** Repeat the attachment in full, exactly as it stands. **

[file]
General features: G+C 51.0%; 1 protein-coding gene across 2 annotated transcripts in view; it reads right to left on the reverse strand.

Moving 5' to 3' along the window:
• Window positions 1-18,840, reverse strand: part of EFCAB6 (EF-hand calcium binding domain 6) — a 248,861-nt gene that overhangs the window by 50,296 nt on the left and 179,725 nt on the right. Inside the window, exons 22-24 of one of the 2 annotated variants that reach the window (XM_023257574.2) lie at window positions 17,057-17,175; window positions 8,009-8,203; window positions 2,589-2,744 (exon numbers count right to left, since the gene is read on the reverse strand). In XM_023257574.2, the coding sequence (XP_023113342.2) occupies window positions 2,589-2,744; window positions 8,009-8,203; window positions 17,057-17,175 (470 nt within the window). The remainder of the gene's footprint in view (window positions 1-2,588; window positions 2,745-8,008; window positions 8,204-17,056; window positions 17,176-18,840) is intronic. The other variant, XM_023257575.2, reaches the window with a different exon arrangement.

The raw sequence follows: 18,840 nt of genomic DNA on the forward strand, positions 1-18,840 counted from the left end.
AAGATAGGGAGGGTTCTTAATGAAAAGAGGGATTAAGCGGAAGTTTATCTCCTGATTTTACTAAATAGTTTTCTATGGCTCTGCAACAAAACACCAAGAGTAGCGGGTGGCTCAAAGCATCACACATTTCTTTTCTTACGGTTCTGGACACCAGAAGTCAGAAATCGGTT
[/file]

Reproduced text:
General features: G+C 51.0%; 1 protein-coding gene across 2 annotated transcripts in view; it reads right to left on the reverse strand.

Moving 5' to 3' along the window:
• Window positions 1-18,840, reverse strand: part of EFCAB6 (EF-hand calcium binding domain 6) — a 248,861-nt gene that overhangs the window by 50,296 nt on the left and 179,725 nt on the right. Inside the window, exons 22-24 of one of the 2 annotated variants that reach the window (XM_023257574.2) lie at window positions 17,057-17,175; window positions 8,009-8,203; window positions 2,589-2,744 (exon numbers count right to left, since the gene is read on the reverse strand). In XM_023257574.2, the coding sequence (XP_023113342.2) occupies window positions 2,589-2,744; window positions 8,009-8,203; window positions 17,057-17,175 (470 nt within the window). The remainder of the gene's footprint in view (window positions 1-2,588; window positions 2,745-8,008; window positions 8,204-17,056; window positions 17,176-18,840) is intronic. The other variant, XM_023257575.2, reaches the window with a different exon arrangement.

The raw sequence follows: 18,840 nt of genomic DNA on the forward strand, positions 1-18,840 counted from the left end.
AAGATAGGGAGGGTTCTTAATGAAAAGAGGGATTAAGCGGAAGTTTATCTCCTGATTTTACTAAATAGTTTTCTATGGCTCTGCAACAAAACACCAAGAGTAGCGGGTGGCTCAAAGCATCACACATTTCTTTTCTTACGGTTCTGGACACCAGAAGTCAGAAATCGGTT